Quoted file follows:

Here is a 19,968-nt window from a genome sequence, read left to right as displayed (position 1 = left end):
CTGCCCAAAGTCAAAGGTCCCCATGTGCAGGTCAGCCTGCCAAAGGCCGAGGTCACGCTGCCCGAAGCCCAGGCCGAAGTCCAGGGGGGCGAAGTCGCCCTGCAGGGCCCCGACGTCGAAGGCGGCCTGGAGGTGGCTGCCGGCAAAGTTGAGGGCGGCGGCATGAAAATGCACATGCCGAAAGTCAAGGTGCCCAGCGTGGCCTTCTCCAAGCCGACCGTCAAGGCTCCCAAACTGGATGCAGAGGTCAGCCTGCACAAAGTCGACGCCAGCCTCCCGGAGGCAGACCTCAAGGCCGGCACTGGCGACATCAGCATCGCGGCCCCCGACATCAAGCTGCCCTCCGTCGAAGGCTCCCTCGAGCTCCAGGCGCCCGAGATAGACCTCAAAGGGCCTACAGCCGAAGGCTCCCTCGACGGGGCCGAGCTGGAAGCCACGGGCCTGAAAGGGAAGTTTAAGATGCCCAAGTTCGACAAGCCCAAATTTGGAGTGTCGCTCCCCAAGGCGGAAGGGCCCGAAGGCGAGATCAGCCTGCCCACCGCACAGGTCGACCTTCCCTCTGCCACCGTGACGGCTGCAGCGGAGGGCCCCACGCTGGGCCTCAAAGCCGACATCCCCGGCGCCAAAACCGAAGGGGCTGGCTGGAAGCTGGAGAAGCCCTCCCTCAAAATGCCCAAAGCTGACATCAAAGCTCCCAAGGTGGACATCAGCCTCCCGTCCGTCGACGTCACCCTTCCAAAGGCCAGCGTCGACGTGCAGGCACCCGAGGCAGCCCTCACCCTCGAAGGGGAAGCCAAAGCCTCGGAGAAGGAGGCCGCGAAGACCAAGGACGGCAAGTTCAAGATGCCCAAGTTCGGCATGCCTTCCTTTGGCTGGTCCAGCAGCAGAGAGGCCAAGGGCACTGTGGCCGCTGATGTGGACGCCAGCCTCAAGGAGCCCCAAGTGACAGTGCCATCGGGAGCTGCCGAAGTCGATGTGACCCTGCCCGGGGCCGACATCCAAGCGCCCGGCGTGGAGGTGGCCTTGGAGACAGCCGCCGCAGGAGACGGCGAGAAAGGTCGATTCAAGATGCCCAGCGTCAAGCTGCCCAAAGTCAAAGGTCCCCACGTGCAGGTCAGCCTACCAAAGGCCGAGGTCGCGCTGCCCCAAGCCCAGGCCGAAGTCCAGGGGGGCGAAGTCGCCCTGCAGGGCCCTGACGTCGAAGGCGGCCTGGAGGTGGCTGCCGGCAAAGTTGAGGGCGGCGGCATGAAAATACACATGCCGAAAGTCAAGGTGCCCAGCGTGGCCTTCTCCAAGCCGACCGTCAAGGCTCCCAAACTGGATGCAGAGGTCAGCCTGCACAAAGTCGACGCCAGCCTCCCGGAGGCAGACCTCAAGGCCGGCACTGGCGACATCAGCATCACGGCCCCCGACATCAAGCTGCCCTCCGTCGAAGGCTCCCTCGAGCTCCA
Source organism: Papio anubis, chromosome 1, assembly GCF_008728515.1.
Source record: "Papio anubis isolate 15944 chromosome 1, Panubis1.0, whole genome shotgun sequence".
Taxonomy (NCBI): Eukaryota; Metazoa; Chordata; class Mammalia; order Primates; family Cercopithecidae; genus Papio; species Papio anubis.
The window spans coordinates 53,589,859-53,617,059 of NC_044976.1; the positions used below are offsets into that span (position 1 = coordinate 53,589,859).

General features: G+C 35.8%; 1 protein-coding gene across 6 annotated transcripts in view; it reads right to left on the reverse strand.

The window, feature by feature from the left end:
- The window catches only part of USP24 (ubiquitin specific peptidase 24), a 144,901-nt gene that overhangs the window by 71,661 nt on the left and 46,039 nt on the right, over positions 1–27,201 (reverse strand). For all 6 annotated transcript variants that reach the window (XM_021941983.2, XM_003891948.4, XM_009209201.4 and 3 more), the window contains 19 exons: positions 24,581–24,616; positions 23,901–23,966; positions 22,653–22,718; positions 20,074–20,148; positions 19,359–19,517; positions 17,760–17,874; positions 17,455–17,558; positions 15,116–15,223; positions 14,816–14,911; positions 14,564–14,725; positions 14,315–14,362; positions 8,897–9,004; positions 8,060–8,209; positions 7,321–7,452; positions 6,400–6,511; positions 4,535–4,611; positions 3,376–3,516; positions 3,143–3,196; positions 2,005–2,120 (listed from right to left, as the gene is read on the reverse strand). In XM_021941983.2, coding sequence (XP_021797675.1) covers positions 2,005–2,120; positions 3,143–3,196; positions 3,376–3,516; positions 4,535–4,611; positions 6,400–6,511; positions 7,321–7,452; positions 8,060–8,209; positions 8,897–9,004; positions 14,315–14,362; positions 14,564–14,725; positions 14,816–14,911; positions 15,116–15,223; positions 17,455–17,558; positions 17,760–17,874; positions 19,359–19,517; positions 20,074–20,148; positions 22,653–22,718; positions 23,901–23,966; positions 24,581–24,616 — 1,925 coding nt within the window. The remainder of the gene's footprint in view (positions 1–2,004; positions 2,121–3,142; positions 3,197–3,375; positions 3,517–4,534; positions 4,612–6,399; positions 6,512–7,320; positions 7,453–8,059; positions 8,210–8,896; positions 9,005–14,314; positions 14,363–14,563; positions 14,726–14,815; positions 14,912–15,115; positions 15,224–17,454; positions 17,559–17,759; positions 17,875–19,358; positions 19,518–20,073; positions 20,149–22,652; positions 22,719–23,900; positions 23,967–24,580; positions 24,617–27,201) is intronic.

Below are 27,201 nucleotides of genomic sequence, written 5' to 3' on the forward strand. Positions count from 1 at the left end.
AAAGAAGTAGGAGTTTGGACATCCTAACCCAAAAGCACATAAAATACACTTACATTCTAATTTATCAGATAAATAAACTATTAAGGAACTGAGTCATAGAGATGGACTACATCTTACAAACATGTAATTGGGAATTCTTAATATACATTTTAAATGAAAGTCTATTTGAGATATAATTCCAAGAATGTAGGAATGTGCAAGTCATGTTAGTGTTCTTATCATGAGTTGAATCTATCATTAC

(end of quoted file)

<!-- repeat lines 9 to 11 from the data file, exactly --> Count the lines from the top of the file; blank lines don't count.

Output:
- The window catches only part of USP24 (ubiquitin specific peptidase 24), a 144,901-nt gene that overhangs the window by 71,661 nt on the left and 46,039 nt on the right, over positions 1–27,201 (reverse strand). For all 6 annotated transcript variants that reach the window (XM_021941983.2, XM_003891948.4, XM_009209201.4 and 3 more), the window contains 19 exons: positions 24,581–24,616; positions 23,901–23,966; positions 22,653–22,718; positions 20,074–20,148; positions 19,359–19,517; positions 17,760–17,874; positions 17,455–17,558; positions 15,116–15,223; positions 14,816–14,911; positions 14,564–14,725; positions 14,315–14,362; positions 8,897–9,004; positions 8,060–8,209; positions 7,321–7,452; positions 6,400–6,511; positions 4,535–4,611; positions 3,376–3,516; positions 3,143–3,196; positions 2,005–2,120 (listed from right to left, as the gene is read on the reverse strand). In XM_021941983.2, coding sequence (XP_021797675.1) covers positions 2,005–2,120; positions 3,143–3,196; positions 3,376–3,516; positions 4,535–4,611; positions 6,400–6,511; positions 7,321–7,452; positions 8,060–8,209; positions 8,897–9,004; positions 14,315–14,362; positions 14,564–14,725; positions 14,816–14,911; positions 15,116–15,223; positions 17,455–17,558; positions 17,760–17,874; positions 19,359–19,517; positions 20,074–20,148; positions 22,653–22,718; positions 23,901–23,966; positions 24,581–24,616 — 1,925 coding nt within the window. The remainder of the gene's footprint in view (positions 1–2,004; positions 2,121–3,142; positions 3,197–3,375; positions 3,517–4,534; positions 4,612–6,399; positions 6,512–7,320; positions 7,453–8,059; positions 8,210–8,896; positions 9,005–14,314; positions 14,363–14,563; positions 14,726–14,815; positions 14,912–15,115; positions 15,224–17,454; positions 17,559–17,759; positions 17,875–19,358; positions 19,518–20,073; positions 20,149–22,652; positions 22,719–23,900; positions 23,967–24,580; positions 24,617–27,201) is intronic.

Below are 27,201 nucleotides of genomic sequence, written 5' to 3' on the forward strand. Positions count from 1 at the left end.
AAAGAAGTAGGAGTTTGGACATCCTAACCCAAAAGCACATAAAATACACTTACATTCTAATTTATCAGATAAATAAACTATTAAGGAACTGAGTCATAGAGATGGACTACATCTTACAAACATGTAATTGGGAATTCTTAATATACATTTTAAATGAAAGTCTATTTGAGATATAATTCCAAGAATGTAGGAATGTGCAAGTCATGTTAGTGTTCTTATCATGAGTTGAATCTATCATTAC